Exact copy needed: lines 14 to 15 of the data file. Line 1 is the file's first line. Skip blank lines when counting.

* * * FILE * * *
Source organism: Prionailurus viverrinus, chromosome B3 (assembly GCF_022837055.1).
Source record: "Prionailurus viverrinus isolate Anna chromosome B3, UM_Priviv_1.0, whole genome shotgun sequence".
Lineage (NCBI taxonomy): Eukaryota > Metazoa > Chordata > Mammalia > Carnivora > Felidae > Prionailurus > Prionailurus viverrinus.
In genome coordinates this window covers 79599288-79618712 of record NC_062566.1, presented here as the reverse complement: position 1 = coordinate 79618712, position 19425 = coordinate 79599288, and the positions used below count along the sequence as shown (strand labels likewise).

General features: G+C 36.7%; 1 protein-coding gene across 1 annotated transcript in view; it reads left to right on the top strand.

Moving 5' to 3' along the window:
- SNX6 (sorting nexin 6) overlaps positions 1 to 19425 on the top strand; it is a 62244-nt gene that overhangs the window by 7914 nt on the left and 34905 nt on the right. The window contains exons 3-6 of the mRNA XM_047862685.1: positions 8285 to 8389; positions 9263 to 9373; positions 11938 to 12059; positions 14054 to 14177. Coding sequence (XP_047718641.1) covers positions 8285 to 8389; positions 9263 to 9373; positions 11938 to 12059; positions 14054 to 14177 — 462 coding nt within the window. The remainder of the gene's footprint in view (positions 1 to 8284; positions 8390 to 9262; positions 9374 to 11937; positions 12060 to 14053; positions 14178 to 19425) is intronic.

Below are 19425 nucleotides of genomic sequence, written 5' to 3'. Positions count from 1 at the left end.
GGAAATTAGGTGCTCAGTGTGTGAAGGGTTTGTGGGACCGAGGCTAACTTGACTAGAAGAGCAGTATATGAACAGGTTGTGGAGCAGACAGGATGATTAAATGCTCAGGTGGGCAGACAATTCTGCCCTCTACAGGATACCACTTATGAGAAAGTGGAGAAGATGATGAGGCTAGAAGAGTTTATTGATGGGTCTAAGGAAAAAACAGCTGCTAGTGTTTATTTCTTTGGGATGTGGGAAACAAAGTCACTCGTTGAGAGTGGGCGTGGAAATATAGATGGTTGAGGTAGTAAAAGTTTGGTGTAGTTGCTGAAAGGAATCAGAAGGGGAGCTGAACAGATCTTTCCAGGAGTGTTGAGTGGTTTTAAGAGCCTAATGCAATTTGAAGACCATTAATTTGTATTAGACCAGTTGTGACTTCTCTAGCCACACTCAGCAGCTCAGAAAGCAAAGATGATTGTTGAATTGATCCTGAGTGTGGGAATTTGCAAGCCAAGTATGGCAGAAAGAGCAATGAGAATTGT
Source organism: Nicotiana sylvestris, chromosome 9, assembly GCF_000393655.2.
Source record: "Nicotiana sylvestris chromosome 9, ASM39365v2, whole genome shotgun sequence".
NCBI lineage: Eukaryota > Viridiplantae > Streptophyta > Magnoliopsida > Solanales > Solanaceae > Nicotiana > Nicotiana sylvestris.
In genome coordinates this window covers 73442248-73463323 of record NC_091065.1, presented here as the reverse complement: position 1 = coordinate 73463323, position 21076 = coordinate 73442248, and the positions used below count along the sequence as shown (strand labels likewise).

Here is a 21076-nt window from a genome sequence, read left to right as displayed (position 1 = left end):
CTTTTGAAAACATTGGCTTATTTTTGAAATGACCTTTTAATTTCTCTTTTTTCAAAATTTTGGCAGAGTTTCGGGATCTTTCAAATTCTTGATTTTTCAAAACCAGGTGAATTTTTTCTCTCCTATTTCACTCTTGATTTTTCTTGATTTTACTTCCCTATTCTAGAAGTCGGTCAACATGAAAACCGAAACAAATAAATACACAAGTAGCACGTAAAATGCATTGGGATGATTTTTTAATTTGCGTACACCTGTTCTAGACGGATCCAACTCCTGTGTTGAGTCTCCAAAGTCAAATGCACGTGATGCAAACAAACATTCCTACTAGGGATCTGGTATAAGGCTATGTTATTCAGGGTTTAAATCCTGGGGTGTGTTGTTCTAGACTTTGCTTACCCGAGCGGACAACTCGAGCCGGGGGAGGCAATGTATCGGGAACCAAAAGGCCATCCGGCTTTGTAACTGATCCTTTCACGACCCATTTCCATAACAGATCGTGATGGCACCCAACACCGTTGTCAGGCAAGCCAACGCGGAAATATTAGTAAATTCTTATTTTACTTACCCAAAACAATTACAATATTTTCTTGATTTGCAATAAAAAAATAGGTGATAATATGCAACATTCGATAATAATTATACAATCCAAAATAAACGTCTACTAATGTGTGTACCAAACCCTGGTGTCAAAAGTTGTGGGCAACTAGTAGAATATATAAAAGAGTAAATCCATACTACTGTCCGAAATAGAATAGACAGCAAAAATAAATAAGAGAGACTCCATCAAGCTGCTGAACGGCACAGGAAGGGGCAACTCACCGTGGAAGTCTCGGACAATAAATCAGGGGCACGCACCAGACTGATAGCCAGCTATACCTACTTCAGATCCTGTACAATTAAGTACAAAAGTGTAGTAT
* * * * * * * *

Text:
Here is a 21076-nt window from a genome sequence, read left to right as displayed (position 1 = left end):
CTTTTGAAAACATTGGCTTATTTTTGAAATGACCTTTTAATTTCTCTTTTTTCAAAATTTTGGCAGAGTTTCGGGATCTTTCAAATTCTTGATTTTTCAAAACCAGGTGAATTTTTTCTCTCCTATTTCACTCTTGATTTTTCTTGATTTTACTTCCCTATTCTAGAAGTCGGTCAACATGAAAACCGAAACAAATAAATACACAAGTAGCACGTAAAATGCATTGGGATGATTTTTTAATTTGCGTACACCTGTTCTAGACGGATCCAACTCCTGTGTTGAGTCTCCAAAGTCAAATGCACGTGATGCAAACAAACATTCCTACTAGGGATCTGGTATAAGGCTATGTTATTCAGGGTTTAAATCCTGGGGTGTGTTGTTCTAGACTTTGCTTACCCGAGCGGACAACTCGAGCCGGGGGAGGCAATGTATCGGGAACCAAAAGGCCATCCGGCTTTGTAACTGATCCTTTCACGACCCATTTCCATAACAGATCGTGATGGCACCCAACACCGTTGTCAGGCAAGCCAACGCGGAAATATTAGTAAATTCTTATTTTACTTACCCAAAACAATTACAATATTTTCTTGATTTGCAATAAAAAAATAGGTGATAATATGCAACATTCGATAATAATTATACAATCCAAAATAAACGTCTACTAATGTGTGTACCAAACCCTGGTGTCAAAAGTTGTGGGCAACTAGTAGAATATATAAAAGAGTAAATCCATACTACTGTCCGAAATAGAATAGACAGCAAAAATAAATAAGAGAGACTCCATCAAGCTGCTGAACGGCACAGGAAGGGGCAACTCACCGTGGAAGTCTCGGACAATAAATCAGGGGCACGCACCAGACTGATAGCCAGCTATACCTACTTCAGATCCTGTACAATTAAGTACAAAAGTGTAGTAT